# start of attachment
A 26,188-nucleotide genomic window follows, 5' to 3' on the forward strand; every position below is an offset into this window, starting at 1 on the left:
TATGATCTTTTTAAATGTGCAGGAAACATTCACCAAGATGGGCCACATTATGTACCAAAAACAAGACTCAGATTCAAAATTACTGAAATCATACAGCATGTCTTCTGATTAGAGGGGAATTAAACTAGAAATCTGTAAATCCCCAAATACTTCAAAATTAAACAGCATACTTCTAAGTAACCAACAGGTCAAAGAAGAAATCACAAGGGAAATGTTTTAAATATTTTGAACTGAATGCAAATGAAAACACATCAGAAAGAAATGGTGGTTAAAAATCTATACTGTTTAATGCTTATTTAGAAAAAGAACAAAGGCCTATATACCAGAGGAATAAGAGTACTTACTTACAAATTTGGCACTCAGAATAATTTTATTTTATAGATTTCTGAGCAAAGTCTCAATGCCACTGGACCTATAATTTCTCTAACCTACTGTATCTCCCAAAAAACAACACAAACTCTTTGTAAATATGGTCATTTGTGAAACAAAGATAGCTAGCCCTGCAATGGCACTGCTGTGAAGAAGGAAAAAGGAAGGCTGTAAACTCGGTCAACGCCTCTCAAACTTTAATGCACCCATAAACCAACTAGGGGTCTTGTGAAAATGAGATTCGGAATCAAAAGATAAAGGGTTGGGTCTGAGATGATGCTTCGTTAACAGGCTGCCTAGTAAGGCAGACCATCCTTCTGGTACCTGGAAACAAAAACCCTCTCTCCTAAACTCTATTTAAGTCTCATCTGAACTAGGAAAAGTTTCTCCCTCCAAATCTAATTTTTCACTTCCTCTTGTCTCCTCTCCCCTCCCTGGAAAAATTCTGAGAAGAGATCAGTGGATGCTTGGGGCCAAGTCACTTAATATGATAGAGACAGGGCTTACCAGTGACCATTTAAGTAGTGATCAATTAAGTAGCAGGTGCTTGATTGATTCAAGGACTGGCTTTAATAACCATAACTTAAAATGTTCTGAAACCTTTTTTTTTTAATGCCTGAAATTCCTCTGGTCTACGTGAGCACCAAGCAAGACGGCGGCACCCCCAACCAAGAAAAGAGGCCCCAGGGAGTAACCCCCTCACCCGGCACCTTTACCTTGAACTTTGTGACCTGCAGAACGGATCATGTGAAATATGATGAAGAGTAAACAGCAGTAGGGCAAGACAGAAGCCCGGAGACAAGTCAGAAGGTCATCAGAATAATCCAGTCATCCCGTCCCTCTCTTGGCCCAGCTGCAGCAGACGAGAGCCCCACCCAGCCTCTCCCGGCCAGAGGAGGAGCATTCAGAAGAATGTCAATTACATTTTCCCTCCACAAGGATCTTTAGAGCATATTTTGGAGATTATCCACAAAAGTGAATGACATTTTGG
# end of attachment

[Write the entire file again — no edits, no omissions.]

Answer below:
A 26,188-nucleotide genomic window follows, 5' to 3' on the forward strand; every position below is an offset into this window, starting at 1 on the left:
TATGATCTTTTTAAATGTGCAGGAAACATTCACCAAGATGGGCCACATTATGTACCAAAAACAAGACTCAGATTCAAAATTACTGAAATCATACAGCATGTCTTCTGATTAGAGGGGAATTAAACTAGAAATCTGTAAATCCCCAAATACTTCAAAATTAAACAGCATACTTCTAAGTAACCAACAGGTCAAAGAAGAAATCACAAGGGAAATGTTTTAAATATTTTGAACTGAATGCAAATGAAAACACATCAGAAAGAAATGGTGGTTAAAAATCTATACTGTTTAATGCTTATTTAGAAAAAGAACAAAGGCCTATATACCAGAGGAATAAGAGTACTTACTTACAAATTTGGCACTCAGAATAATTTTATTTTATAGATTTCTGAGCAAAGTCTCAATGCCACTGGACCTATAATTTCTCTAACCTACTGTATCTCCCAAAAAACAACACAAACTCTTTGTAAATATGGTCATTTGTGAAACAAAGATAGCTAGCCCTGCAATGGCACTGCTGTGAAGAAGGAAAAAGGAAGGCTGTAAACTCGGTCAACGCCTCTCAAACTTTAATGCACCCATAAACCAACTAGGGGTCTTGTGAAAATGAGATTCGGAATCAAAAGATAAAGGGTTGGGTCTGAGATGATGCTTCGTTAACAGGCTGCCTAGTAAGGCAGACCATCCTTCTGGTACCTGGAAACAAAAACCCTCTCTCCTAAACTCTATTTAAGTCTCATCTGAACTAGGAAAAGTTTCTCCCTCCAAATCTAATTTTTCACTTCCTCTTGTCTCCTCTCCCCTCCCTGGAAAAATTCTGAGAAGAGATCAGTGGATGCTTGGGGCCAAGTCACTTAATATGATAGAGACAGGGCTTACCAGTGACCATTTAAGTAGTGATCAATTAAGTAGCAGGTGCTTGATTGATTCAAGGACTGGCTTTAATAACCATAACTTAAAATGTTCTGAAACCTTTTTTTTTTAATGCCTGAAATTCCTCTGGTCTACGTGAGCACCAAGCAAGACGGCGGCACCCCCAACCAAGAAAAGAGGCCCCAGGGAGTAACCCCCTCACCCGGCACCTTTACCTTGAACTTTGTGACCTGCAGAACGGATCATGTGAAATATGATGAAGAGTAAACAGCAGTAGGGCAAGACAGAAGCCCGGAGACAAGTCAGAAGGTCATCAGAATAATCCAGTCATCCCGTCCCTCTCTTGGCCCAGCTGCAGCAGACGAGAGCCCCACCCAGCCTCTCCCGGCCAGAGGAGGAGCATTCAGAAGAATGTCAATTACATTTTCCCTCCACAAGGATCTTTAGAGCATATTTTGGAGATTATCCACAAAAGTGAATGACATTTTGG